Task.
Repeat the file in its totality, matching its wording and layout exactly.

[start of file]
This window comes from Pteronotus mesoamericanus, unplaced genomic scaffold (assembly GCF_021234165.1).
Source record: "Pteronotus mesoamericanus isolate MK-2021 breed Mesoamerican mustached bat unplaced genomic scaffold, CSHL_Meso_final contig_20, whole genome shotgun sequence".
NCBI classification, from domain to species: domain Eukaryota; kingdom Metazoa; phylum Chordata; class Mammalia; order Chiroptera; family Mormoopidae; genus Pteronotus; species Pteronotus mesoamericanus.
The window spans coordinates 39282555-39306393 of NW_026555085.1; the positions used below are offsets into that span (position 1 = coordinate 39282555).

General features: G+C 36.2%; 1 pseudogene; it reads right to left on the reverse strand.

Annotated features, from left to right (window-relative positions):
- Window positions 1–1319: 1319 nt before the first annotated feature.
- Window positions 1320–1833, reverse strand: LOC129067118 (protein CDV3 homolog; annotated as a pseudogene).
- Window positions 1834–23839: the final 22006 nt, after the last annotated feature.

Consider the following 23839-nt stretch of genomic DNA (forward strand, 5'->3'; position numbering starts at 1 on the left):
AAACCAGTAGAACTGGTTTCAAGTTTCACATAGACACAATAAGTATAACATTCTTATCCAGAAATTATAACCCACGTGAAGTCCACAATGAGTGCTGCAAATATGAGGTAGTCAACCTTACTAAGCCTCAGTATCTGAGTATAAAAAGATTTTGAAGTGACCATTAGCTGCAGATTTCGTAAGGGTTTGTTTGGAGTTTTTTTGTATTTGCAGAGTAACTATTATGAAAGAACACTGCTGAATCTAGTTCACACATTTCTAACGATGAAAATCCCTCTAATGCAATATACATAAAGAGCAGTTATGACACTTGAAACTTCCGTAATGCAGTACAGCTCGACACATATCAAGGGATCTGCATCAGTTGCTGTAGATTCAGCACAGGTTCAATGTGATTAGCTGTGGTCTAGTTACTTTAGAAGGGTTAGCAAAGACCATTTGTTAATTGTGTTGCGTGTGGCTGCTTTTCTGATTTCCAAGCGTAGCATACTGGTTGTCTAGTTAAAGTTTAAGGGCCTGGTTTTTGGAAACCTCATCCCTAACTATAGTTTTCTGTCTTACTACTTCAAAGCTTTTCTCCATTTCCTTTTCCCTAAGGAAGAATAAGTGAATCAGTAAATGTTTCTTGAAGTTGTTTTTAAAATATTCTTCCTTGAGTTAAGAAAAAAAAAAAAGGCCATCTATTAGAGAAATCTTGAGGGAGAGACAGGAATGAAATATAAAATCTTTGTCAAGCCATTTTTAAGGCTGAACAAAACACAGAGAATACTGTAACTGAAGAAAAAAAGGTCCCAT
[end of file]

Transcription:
This window comes from Pteronotus mesoamericanus, unplaced genomic scaffold (assembly GCF_021234165.1).
Source record: "Pteronotus mesoamericanus isolate MK-2021 breed Mesoamerican mustached bat unplaced genomic scaffold, CSHL_Meso_final contig_20, whole genome shotgun sequence".
NCBI classification, from domain to species: domain Eukaryota; kingdom Metazoa; phylum Chordata; class Mammalia; order Chiroptera; family Mormoopidae; genus Pteronotus; species Pteronotus mesoamericanus.
The window spans coordinates 39282555-39306393 of NW_026555085.1; the positions used below are offsets into that span (position 1 = coordinate 39282555).

General features: G+C 36.2%; 1 pseudogene; it reads right to left on the reverse strand.

Annotated features, from left to right (window-relative positions):
- Window positions 1–1319: 1319 nt before the first annotated feature.
- Window positions 1320–1833, reverse strand: LOC129067118 (protein CDV3 homolog; annotated as a pseudogene).
- Window positions 1834–23839: the final 22006 nt, after the last annotated feature.

Consider the following 23839-nt stretch of genomic DNA (forward strand, 5'->3'; position numbering starts at 1 on the left):
AAACCAGTAGAACTGGTTTCAAGTTTCACATAGACACAATAAGTATAACATTCTTATCCAGAAATTATAACCCACGTGAAGTCCACAATGAGTGCTGCAAATATGAGGTAGTCAACCTTACTAAGCCTCAGTATCTGAGTATAAAAAGATTTTGAAGTGACCATTAGCTGCAGATTTCGTAAGGGTTTGTTTGGAGTTTTTTTGTATTTGCAGAGTAACTATTATGAAAGAACACTGCTGAATCTAGTTCACACATTTCTAACGATGAAAATCCCTCTAATGCAATATACATAAAGAGCAGTTATGACACTTGAAACTTCCGTAATGCAGTACAGCTCGACACATATCAAGGGATCTGCATCAGTTGCTGTAGATTCAGCACAGGTTCAATGTGATTAGCTGTGGTCTAGTTACTTTAGAAGGGTTAGCAAAGACCATTTGTTAATTGTGTTGCGTGTGGCTGCTTTTCTGATTTCCAAGCGTAGCATACTGGTTGTCTAGTTAAAGTTTAAGGGCCTGGTTTTTGGAAACCTCATCCCTAACTATAGTTTTCTGTCTTACTACTTCAAAGCTTTTCTCCATTTCCTTTTCCCTAAGGAAGAATAAGTGAATCAGTAAATGTTTCTTGAAGTTGTTTTTAAAATATTCTTCCTTGAGTTAAGAAAAAAAAAAAAGGCCATCTATTAGAGAAATCTTGAGGGAGAGACAGGAATGAAATATAAAATCTTTGTCAAGCCATTTTTAAGGCTGAACAAAACACAGAGAATACTGTAACTGAAGAAAAAAAGGTCCCAT